Economists Seek Safe Harbor for Small Stakes Prediction Markets

Michael Giberson

A number of prominent economists have signed on to a statement seeking reform of government policy toward prediction markets. The abstract:

Prediction markets are markets for contracts that yield payments based on the outcome of an uncertain future event, such as a presidential election. Using these markets as forecasting tools could substantially improve decision making in the private and public sectors.

We argue that U.S. regulators should lower barriers to the creation and design of prediction markets by creating a safe harbor for certain types of small stakes markets. We believe our proposed change has the potential to stimulate innovation in the design and use of prediction markets throughout the economy, and in the process to provide information that will benefit the private sector and government alike.

Steven Leavitt thinks the statement doesn’t go far enough because it tries to create a sharp distinction between small stakes prediction markets, to be permitted, and gambling markets more generally, of uncertain status or prohibited. I think Leavitt is right that there is no sharp distinction at the boundary between prediction markets and gambling over event outcomes more generally. Leavitt is right that policy should be more permissive toward both. Leavitt is also right that government policies toward gambling are rife with contradictions.

Nonetheless, further applied research and development of prediction markets should not be made to wait until prediction markets researchers can persuade the U.S. Congress to legalize all kinds of gambling everywhere. The “safe harbor for small stakes” approach won’t please the purists, but will help advance research. A small step forward is movement in the right direction.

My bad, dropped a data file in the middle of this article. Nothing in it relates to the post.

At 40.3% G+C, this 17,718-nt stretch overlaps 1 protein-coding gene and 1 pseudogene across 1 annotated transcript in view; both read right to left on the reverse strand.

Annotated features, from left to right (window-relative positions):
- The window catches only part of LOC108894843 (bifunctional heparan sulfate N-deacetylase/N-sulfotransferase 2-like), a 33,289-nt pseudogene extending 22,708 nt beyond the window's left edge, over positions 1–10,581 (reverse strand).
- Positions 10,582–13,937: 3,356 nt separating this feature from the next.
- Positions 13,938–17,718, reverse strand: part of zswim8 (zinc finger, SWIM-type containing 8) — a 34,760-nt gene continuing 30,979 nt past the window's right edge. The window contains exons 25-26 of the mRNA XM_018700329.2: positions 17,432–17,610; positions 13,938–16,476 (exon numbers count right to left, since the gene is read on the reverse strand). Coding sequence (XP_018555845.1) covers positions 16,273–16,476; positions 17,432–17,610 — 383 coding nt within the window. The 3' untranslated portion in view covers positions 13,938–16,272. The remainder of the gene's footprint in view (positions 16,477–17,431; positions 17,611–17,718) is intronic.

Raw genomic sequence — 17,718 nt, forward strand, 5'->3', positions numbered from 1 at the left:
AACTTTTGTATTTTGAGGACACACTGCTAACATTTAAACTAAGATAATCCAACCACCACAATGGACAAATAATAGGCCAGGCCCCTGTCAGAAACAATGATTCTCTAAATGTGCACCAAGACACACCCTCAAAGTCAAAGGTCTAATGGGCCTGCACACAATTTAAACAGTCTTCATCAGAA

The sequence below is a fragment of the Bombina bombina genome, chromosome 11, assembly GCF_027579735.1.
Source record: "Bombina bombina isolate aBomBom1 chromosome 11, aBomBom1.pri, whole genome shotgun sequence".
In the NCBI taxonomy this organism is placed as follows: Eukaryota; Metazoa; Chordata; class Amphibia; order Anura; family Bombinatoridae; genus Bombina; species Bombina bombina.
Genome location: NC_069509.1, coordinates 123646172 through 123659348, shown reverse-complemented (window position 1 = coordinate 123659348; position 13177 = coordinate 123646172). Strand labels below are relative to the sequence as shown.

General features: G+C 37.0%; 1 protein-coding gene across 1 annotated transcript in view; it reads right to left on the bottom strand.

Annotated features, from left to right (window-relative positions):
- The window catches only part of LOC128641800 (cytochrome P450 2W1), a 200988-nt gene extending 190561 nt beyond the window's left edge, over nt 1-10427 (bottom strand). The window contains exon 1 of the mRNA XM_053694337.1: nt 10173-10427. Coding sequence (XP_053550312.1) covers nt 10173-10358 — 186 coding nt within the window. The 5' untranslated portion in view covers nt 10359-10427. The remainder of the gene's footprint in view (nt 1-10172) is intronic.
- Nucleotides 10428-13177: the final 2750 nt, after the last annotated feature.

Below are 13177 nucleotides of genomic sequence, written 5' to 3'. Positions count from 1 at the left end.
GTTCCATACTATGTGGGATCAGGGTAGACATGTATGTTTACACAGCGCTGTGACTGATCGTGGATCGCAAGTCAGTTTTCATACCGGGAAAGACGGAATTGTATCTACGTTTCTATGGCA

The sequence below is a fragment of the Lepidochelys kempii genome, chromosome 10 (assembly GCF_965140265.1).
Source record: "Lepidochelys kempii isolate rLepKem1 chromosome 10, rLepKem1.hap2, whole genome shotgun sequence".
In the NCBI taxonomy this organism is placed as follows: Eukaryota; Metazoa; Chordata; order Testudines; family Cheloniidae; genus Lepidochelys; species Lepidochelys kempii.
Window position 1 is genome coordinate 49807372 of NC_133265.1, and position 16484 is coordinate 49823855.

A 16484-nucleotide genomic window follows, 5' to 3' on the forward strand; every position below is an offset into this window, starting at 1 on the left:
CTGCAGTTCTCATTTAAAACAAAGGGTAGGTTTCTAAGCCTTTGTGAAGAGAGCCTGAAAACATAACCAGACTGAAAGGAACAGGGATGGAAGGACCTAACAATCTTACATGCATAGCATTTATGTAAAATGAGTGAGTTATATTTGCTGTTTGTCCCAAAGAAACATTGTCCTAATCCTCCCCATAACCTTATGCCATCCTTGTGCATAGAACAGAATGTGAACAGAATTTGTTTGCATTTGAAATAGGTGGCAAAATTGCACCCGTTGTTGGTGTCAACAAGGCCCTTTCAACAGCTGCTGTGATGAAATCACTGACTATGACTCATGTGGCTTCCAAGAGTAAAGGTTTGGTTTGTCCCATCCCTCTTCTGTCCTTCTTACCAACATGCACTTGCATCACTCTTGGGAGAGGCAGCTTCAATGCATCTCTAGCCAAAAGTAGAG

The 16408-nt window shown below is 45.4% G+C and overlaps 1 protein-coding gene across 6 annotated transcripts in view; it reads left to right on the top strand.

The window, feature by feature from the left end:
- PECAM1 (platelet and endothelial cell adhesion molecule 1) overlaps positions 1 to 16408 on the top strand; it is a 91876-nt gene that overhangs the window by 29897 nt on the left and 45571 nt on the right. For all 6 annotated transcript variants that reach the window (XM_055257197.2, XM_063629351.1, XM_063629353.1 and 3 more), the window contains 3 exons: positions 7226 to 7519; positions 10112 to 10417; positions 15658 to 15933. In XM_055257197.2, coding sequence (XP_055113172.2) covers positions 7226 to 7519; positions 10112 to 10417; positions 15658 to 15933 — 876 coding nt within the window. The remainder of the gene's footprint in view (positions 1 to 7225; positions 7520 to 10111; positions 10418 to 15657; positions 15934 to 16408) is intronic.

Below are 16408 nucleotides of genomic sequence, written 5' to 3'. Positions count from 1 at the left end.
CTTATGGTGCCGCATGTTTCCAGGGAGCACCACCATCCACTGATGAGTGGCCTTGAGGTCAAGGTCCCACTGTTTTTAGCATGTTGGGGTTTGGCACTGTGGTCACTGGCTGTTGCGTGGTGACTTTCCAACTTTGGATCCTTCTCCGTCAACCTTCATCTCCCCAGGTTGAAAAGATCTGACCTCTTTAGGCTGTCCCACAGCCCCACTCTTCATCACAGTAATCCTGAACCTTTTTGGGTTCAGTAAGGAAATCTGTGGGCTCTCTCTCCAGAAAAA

2 thoughts on “Economists Seek Safe Harbor for Small Stakes Prediction Markets

  1. I thought this was going to be economists seeking government protection of their jobs from being stolen by prediction markets.

  2. Yes, funny how economists are seeking to design markets to which they can outsource their jobs.

    But admit it, while forecasting economic trends sounds sexy because it gets economists onto the cable news shows (BTW, this is a very narrowly specialized view of ‘sexy’ likely relevant within a very small band of economists), forecasting is really 85 percent data drudge work, 10 percent boilerplate text, and 5 percent creative thinking.

    Prediction market research, on the other hand, is the reverse: 85 percent creativity, 10 percent boilerplate math work, and 5 percent data manipulation.

    A much more interesting line of work to be in.

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